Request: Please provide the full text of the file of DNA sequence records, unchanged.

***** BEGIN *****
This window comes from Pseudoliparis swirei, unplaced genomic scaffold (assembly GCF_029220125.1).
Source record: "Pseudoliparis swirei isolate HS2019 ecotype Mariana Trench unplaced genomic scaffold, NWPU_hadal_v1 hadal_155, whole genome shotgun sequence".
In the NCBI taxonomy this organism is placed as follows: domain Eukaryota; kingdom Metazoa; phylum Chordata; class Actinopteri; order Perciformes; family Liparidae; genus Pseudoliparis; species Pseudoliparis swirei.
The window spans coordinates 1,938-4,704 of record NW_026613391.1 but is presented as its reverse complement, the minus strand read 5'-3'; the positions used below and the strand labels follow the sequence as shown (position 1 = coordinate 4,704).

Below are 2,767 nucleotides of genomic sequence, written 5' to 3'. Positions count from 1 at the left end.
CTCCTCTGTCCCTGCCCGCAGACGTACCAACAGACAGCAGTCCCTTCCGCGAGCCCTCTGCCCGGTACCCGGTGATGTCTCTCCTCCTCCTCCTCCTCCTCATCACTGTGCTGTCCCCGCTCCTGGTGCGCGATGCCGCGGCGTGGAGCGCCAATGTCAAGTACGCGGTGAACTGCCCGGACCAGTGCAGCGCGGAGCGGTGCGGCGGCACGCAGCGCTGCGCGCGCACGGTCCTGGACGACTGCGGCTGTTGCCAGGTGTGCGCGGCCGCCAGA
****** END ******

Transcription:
This window comes from Pseudoliparis swirei, unplaced genomic scaffold (assembly GCF_029220125.1).
Source record: "Pseudoliparis swirei isolate HS2019 ecotype Mariana Trench unplaced genomic scaffold, NWPU_hadal_v1 hadal_155, whole genome shotgun sequence".
In the NCBI taxonomy this organism is placed as follows: domain Eukaryota; kingdom Metazoa; phylum Chordata; class Actinopteri; order Perciformes; family Liparidae; genus Pseudoliparis; species Pseudoliparis swirei.
The window spans coordinates 1,938-4,704 of record NW_026613391.1 but is presented as its reverse complement, the minus strand read 5'-3'; the positions used below and the strand labels follow the sequence as shown (position 1 = coordinate 4,704).

Below are 2,767 nucleotides of genomic sequence, written 5' to 3'. Positions count from 1 at the left end.
CTCCTCTGTCCCTGCCCGCAGACGTACCAACAGACAGCAGTCCCTTCCGCGAGCCCTCTGCCCGGTACCCGGTGATGTCTCTCCTCCTCCTCCTCCTCCTCATCACTGTGCTGTCCCCGCTCCTGGTGCGCGATGCCGCGGCGTGGAGCGCCAATGTCAAGTACGCGGTGAACTGCCCGGACCAGTGCAGCGCGGAGCGGTGCGGCGGCACGCAGCGCTGCGCGCGCACGGTCCTGGACGACTGCGGCTGTTGCCAGGTGTGCGCGGCCGCCAGA